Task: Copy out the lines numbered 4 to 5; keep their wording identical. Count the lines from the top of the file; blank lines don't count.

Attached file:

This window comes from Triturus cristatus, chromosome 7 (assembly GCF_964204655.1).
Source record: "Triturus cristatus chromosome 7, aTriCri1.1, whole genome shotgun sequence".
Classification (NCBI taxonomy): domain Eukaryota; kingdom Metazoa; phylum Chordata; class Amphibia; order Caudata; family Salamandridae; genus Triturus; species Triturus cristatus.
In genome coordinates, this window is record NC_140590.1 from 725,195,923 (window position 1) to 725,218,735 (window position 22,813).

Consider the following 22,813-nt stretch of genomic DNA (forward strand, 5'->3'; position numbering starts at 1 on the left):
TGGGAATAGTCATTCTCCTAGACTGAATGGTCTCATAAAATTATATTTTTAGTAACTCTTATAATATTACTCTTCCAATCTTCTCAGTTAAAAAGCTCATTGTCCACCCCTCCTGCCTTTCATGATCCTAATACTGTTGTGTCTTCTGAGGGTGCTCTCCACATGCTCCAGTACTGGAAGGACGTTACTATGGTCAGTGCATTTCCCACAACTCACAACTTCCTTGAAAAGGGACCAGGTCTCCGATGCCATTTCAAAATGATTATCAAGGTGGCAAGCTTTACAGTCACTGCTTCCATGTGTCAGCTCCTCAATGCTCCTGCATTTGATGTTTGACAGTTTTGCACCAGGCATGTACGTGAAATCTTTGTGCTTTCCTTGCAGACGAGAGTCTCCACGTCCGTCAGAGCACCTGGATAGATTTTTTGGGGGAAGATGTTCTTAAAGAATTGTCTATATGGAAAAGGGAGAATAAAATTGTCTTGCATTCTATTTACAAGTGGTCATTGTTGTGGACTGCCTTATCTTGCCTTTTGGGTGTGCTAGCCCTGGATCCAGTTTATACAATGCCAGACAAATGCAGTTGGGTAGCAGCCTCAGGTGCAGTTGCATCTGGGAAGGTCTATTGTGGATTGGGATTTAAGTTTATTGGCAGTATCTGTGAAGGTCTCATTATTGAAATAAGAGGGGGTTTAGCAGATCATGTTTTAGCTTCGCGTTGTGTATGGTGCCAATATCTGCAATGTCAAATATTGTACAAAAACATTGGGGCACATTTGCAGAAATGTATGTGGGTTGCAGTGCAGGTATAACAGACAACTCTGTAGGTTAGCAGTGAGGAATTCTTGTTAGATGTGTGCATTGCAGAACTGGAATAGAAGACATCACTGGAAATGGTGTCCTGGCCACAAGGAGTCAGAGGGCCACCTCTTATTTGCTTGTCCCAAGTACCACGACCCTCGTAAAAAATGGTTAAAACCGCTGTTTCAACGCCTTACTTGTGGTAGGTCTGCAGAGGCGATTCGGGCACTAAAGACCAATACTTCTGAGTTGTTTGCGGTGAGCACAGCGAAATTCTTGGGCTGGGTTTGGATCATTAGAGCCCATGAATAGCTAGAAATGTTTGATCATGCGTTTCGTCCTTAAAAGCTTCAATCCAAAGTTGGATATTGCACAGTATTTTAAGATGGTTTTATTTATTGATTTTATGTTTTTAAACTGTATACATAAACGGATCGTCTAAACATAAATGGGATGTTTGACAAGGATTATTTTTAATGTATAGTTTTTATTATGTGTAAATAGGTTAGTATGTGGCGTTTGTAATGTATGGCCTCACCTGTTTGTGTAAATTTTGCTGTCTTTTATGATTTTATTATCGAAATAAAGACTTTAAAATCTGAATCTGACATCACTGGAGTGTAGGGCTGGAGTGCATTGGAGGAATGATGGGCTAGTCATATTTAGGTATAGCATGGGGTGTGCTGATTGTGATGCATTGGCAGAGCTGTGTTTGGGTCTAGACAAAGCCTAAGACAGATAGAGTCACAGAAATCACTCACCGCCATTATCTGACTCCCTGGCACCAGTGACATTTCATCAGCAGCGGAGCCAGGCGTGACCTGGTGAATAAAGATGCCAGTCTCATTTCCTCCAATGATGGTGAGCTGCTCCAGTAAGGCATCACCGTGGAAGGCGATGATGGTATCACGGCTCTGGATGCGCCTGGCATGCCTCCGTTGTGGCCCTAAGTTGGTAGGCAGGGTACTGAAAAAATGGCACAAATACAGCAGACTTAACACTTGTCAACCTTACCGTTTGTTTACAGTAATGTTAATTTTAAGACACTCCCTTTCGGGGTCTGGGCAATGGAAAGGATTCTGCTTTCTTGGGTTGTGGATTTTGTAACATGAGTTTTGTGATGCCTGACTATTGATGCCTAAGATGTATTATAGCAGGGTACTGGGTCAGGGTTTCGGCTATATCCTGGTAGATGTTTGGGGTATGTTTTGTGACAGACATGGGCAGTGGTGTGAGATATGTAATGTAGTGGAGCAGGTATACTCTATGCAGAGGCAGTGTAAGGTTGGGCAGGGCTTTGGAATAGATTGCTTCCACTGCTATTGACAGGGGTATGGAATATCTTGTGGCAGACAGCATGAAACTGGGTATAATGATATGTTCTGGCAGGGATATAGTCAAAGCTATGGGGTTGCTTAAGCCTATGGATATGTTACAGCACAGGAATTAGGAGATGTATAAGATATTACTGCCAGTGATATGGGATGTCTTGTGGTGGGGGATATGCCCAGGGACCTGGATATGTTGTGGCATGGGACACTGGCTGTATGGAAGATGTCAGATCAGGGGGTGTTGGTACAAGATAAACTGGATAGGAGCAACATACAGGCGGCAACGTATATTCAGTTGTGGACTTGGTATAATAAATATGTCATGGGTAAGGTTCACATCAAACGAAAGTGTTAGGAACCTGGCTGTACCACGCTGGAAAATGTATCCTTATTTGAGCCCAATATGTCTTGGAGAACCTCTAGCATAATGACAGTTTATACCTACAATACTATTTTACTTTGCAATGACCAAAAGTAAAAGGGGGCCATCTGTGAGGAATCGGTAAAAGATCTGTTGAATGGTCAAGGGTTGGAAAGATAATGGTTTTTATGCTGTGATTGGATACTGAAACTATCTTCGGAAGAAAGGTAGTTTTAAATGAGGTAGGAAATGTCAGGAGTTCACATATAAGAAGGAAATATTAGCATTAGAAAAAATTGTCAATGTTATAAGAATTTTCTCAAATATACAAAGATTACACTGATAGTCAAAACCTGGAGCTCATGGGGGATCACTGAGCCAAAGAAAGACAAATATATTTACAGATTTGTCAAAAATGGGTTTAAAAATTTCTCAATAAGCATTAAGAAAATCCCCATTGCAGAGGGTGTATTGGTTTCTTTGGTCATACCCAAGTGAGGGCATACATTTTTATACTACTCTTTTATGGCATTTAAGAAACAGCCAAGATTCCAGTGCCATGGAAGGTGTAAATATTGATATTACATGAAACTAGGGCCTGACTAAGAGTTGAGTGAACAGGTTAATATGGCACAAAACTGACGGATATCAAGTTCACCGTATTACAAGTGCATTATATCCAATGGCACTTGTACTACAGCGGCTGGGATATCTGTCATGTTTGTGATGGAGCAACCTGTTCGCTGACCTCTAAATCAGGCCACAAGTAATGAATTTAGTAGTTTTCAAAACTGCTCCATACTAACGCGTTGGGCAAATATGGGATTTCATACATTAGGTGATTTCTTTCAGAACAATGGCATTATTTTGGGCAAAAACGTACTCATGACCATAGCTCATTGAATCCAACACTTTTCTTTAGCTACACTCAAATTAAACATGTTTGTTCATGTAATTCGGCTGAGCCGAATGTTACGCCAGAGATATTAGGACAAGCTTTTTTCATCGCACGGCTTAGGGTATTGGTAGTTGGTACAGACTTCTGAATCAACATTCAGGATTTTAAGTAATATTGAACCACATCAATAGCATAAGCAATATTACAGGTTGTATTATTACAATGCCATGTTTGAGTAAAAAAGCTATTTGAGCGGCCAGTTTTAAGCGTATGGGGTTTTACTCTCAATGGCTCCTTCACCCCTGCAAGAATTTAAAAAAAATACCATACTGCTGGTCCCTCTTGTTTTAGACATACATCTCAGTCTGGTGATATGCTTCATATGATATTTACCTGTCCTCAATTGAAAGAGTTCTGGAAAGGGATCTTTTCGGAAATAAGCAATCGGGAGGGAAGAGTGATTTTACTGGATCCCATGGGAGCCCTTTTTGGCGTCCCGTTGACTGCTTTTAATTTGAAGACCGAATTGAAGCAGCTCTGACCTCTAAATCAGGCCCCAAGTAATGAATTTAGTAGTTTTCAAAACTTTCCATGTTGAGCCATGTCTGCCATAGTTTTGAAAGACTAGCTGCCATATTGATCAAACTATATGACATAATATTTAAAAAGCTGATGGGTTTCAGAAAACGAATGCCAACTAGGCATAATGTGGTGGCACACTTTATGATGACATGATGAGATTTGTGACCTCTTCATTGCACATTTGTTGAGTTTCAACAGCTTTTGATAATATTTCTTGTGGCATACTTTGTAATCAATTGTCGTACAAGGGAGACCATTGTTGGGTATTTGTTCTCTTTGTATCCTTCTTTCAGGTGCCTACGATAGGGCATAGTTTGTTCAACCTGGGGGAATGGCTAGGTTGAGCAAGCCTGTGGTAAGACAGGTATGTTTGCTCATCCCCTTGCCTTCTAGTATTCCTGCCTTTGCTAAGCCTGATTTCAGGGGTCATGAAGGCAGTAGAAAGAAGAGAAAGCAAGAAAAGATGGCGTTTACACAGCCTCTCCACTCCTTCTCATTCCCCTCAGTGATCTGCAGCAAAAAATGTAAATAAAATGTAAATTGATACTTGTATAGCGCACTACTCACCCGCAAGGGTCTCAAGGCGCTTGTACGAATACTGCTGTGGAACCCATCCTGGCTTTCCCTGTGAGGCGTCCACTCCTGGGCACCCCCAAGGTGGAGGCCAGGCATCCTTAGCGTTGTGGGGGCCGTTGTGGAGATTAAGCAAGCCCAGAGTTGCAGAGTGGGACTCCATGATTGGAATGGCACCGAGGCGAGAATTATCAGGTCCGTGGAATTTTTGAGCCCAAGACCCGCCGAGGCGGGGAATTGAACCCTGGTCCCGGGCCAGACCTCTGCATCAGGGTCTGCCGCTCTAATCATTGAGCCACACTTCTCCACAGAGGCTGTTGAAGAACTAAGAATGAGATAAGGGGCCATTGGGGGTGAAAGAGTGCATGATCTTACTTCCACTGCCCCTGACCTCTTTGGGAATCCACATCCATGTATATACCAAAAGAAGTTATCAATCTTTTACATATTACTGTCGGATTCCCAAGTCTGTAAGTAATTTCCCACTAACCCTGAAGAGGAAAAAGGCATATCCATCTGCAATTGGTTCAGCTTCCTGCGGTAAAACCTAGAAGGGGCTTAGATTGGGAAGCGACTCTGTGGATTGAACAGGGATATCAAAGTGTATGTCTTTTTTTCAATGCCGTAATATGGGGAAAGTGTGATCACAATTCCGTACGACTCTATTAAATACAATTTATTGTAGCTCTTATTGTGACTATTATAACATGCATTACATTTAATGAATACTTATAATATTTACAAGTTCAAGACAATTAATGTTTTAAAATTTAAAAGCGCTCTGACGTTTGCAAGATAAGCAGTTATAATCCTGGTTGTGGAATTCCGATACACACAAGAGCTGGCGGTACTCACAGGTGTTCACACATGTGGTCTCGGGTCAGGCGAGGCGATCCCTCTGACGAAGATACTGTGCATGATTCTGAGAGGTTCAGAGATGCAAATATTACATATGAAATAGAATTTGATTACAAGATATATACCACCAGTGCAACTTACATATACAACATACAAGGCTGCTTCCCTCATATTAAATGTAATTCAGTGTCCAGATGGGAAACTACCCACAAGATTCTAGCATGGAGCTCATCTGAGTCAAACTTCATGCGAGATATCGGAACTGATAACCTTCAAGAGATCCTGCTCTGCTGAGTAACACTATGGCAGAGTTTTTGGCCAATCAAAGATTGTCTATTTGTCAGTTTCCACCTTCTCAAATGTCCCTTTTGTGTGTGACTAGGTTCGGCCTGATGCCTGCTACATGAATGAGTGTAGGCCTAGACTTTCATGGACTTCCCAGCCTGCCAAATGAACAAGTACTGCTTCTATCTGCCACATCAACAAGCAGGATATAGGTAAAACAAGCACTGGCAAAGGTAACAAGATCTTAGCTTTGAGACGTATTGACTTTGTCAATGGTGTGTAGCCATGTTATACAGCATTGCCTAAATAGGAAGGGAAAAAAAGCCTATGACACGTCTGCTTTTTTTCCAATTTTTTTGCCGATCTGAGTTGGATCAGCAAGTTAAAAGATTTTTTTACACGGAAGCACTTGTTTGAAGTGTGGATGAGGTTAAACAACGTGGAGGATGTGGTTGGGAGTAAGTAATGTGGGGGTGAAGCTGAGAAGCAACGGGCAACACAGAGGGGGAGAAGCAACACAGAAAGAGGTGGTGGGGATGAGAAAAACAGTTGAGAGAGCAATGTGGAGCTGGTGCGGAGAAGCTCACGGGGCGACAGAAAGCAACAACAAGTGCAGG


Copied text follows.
In genome coordinates, this window is record NC_140590.1 from 725,195,923 (window position 1) to 725,218,735 (window position 22,813).

Consider the following 22,813-nt stretch of genomic DNA (forward strand, 5'->3'; position numbering starts at 1 on the left):